One quick note about letting parents “know their place”. MIT does a pretty good job of ensuring that students take the lead, with the MyMIT account and communications from Dean Jones reminding parents that they are not the applicants. Unfortunately, last week a letter from Dean Jones arrived addressed (on the envelope)to my son; within the envelope was a letter addressed to and intended for the parents, telling us to behave ourselves. I have no objection to the content of the letter, but it is pure chance I ever saw it, given that it was addressed to Mr. Independent, who saw no need to pass it on to me. If Dean Jones wants parents to get the message, make sure the envelope is addressed to them.
Heh, I’d like to think that MIT itself “supports the concept of objectivity.”
The stress of admissions can be considerably improved by eliminating legacy, recruited athletes and VIPs. ( It will improve the number of slots availble for qualified students) It would also help if the admissions officers stop trying to consider race and gender as a additional criteria. Perhaps like common application and National Intern and Resident Program which is used to match medical students to their hospital of choice based and ranking system can be useful among topnotch universities.
“As opposed to what other system?”
No other system.
First, the correlation between standardized test performance on the one hand and intellectual capacity and a love of learning on the other, should not be overplayed. Thus, the weight to be given to them ought to be very carefully considered in the context of a person’s demonstrated competence and commitment over time. Given the extent of the vested interests (re both extensive and intensive rewards) that have evolved with the system there are no doubt strong pressure points for seeing the standardized tests as gatekeepers.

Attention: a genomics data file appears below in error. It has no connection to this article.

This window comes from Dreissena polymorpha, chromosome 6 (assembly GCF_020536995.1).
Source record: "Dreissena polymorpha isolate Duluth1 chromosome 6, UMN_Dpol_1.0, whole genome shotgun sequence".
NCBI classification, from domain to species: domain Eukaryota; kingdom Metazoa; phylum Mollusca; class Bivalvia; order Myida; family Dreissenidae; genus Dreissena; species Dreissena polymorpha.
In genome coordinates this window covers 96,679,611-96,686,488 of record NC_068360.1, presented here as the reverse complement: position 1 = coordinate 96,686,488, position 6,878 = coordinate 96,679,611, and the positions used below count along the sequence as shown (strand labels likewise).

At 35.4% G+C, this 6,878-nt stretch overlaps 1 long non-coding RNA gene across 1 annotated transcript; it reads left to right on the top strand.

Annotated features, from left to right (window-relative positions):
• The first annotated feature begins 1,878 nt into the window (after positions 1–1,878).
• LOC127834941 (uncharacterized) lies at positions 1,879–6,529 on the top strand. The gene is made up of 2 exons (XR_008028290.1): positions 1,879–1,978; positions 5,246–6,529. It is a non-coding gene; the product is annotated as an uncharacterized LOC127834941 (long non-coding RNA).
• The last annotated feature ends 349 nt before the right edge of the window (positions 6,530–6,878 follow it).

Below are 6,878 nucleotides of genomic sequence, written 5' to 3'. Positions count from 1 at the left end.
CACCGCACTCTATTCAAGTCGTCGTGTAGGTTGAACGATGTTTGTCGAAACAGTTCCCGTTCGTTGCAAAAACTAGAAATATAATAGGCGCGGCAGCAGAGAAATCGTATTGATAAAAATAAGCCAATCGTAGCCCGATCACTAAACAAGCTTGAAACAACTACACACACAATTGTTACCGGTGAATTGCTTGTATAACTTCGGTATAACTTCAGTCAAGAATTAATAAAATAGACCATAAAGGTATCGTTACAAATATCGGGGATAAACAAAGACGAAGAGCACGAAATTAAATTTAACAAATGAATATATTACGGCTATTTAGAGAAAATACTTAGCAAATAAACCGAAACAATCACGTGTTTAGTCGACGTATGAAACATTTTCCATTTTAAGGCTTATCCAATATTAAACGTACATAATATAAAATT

Second, it is clear that intellectual endeavours are facilitated by both the abilities to think and to remember/recall effectively. Let’s think athletic training for the mind (primarily) here, in lieu of for the body (primarily). The second — remember/recall —- is where the standardized test system would make its largest contribution. As a quick example of that of which I speak here, consider finding the distance from a point to a line. It just would not suffice for a first principles approach to be taken, if such a question is placed on a test which requires that, on average, each question be accurately answered in just over a minute. Remember/recall is mandatory for excellent performance. Now, of course, having previously gone through the approach from first principles, should facilitate the remember/recall process. The point is, that proper preparation for both aspects of, shall we call it, mentality agility requires a formal process over time with the necessary consistency and persistence. This is where there is no level playing field. The very variances for which we are attempting to correct with the standardized test system, see to this. Note, of course, that this means that one must have several facts on several different topics at one’s fingertips, at a snap to be effective at these tests.